The papers at the moment seem to be full of stories sent in by freelance journalists as they dash to add their thoughts to the news that Sony are discontinuing the Walkman in Japan (though they will still market a version elsewhere, albeit made in China). As someone who never had or wanted one, I was surprised to learn that they even still existed. The nearest I got was a Sony TCM11; exactly the same size as a Walkman – but it recorded! It has done sterling service taping interviews for around 20 years, though sadly the recording capability seems to have been messed up by some baggage security device I had to go through to get on a boat a couple of months ago and I haven’t figured out where to turn to to see if this can be corrected.
If the Walkman existed as a generally smart piece of industrial design and functionality, the same couldn’t always be said of the hundreds of rival machines. Some of these cheap Walkman knock-offs have begun to hit the charity stores and in recent months I’ve picked three examples up, all manufactured for sale by Boots The Chemists. The bright coloured plastic of the two Bop Box models (they are different, see how many changes you can spot) is particularly garish (and exactly who were the fake screw heads were meant to impress?). I thought originally these models were aimed at kids but looking at them again, they were probably targeted at your disco jogging adult as well. It’s easy to imagine them covered with tinsel and given a starring role in those glossy catalogues Boots clog up their stores with each Christmas (not that I ever go into Boots any more. If I wanted to shop in a jumble sale, then it’s more fun to visit the local church hall).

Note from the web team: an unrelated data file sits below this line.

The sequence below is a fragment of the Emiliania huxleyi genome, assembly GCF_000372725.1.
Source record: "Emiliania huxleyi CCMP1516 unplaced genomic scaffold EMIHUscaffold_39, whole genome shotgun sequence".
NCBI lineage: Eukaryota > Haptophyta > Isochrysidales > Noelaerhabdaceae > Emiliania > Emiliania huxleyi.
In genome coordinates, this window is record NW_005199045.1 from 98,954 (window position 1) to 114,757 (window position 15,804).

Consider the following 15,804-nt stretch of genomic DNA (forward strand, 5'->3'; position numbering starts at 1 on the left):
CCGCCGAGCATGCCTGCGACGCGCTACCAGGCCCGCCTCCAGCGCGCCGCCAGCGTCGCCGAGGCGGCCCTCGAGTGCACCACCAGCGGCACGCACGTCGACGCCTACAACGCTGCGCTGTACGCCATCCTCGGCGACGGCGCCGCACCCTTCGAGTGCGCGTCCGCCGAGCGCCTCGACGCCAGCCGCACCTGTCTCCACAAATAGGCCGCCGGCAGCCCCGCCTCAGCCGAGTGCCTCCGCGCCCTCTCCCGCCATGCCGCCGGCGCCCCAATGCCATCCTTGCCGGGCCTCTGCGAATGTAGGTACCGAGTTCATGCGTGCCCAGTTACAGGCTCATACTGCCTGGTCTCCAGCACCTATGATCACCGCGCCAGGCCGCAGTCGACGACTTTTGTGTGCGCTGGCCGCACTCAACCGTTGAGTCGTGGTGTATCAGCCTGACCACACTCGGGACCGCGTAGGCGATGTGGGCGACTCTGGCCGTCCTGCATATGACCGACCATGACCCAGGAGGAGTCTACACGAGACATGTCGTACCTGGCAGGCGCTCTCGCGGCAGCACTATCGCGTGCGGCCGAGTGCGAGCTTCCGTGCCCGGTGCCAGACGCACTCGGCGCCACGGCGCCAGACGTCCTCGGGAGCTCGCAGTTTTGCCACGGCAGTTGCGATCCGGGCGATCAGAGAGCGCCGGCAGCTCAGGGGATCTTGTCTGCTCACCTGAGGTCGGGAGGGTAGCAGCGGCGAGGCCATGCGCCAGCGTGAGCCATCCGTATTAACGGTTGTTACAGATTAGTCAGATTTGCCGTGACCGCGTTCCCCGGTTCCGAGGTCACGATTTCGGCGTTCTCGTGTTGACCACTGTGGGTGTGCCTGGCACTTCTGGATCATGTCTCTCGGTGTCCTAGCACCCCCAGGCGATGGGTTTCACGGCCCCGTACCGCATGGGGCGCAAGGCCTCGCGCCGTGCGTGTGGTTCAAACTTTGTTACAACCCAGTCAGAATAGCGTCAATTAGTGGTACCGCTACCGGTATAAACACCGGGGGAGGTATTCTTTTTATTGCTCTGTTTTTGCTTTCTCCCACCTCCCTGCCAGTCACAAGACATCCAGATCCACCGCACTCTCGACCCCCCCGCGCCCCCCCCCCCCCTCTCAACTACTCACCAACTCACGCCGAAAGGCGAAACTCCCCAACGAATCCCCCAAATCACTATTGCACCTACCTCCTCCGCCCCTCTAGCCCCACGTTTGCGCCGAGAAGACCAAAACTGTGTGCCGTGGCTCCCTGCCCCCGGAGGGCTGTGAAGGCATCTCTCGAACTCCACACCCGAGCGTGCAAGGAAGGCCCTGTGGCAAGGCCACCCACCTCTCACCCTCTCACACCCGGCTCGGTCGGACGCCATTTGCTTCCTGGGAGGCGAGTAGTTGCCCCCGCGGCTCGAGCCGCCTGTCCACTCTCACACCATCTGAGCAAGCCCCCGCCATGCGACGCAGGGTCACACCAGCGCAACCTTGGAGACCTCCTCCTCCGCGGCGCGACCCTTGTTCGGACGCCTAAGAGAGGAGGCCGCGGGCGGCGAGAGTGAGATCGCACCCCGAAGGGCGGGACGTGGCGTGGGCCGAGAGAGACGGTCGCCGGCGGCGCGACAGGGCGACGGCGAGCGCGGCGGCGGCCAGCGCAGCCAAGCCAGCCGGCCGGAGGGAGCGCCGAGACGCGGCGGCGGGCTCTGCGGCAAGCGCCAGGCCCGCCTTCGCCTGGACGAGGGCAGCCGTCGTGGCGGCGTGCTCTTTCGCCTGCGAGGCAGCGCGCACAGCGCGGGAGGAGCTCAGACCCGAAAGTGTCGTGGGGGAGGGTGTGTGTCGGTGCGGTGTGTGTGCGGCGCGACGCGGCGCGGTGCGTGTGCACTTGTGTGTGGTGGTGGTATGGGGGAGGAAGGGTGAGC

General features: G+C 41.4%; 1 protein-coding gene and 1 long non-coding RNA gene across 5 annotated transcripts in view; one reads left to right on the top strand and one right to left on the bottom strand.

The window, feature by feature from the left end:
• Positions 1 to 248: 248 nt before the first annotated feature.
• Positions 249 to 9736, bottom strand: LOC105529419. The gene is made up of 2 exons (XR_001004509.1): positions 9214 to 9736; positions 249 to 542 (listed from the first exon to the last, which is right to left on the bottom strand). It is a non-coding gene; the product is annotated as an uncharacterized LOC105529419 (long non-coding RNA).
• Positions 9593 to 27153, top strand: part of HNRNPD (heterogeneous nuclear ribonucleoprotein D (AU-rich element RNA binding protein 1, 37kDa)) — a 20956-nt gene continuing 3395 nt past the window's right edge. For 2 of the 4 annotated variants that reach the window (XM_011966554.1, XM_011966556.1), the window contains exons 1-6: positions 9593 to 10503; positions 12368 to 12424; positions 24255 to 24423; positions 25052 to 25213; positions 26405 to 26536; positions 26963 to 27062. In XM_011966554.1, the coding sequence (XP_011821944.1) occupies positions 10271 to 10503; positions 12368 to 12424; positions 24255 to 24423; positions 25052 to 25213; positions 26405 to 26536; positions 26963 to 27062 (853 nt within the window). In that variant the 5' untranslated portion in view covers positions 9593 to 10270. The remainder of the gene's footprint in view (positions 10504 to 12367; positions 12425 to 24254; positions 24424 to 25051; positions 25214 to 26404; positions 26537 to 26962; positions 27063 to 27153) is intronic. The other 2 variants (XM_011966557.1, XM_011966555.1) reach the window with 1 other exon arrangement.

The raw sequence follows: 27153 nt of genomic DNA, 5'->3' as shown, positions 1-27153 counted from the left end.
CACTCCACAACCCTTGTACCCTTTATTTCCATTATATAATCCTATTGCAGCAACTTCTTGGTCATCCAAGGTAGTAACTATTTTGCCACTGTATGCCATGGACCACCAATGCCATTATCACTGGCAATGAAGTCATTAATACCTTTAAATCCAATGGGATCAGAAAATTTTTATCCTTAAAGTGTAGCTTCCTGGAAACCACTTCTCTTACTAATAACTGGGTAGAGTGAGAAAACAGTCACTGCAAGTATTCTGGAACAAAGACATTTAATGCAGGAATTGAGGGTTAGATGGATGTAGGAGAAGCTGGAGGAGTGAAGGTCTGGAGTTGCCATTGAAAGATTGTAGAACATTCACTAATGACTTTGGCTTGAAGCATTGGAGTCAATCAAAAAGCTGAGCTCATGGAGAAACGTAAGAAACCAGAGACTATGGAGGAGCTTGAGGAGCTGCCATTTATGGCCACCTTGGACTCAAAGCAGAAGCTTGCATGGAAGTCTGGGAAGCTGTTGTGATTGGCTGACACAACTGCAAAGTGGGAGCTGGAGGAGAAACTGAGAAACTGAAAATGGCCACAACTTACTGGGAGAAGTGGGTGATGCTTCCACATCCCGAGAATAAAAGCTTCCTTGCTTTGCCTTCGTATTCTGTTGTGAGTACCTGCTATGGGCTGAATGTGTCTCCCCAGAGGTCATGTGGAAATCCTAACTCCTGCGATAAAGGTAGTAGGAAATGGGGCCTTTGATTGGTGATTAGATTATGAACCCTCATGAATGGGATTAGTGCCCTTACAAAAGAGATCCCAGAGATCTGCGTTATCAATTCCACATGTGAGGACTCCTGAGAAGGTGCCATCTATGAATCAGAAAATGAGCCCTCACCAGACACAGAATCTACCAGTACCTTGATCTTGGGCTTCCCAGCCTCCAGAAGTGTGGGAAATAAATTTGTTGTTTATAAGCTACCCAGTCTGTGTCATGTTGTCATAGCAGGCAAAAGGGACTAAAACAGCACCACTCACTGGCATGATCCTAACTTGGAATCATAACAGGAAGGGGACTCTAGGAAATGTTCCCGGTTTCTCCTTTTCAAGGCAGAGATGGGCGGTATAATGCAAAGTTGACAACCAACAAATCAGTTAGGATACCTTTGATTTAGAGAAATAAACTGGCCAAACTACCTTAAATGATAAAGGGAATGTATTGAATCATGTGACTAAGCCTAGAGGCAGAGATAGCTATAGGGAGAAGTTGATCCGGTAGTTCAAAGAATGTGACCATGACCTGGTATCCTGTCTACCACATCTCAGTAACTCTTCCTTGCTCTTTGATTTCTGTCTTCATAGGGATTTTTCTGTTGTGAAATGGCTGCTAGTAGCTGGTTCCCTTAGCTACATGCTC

The third example (below) is a slightly more discreet affair, but with a very eighties buzz word emblazoned across, just in case people missed seeing it strapped to your waistband (and didn’t you just love it when the Apple Mac finally freed typesetters to vary the individual leading and size of each letter?).
All three models incidentally carry a warning about damaging your hearing, the two Bop Boxes additionally boasting ‘volume restrictor’ technology, though quite how that worked I’ve no idea. Some might say that given the dross likely to have been played on most of these machines (and often inflicted on the rest of us) the listeners deserved to go deaf.
And if you think these are so bad they’re good, try looking for the models really aimed at kids. I’ll try and post a couple anon…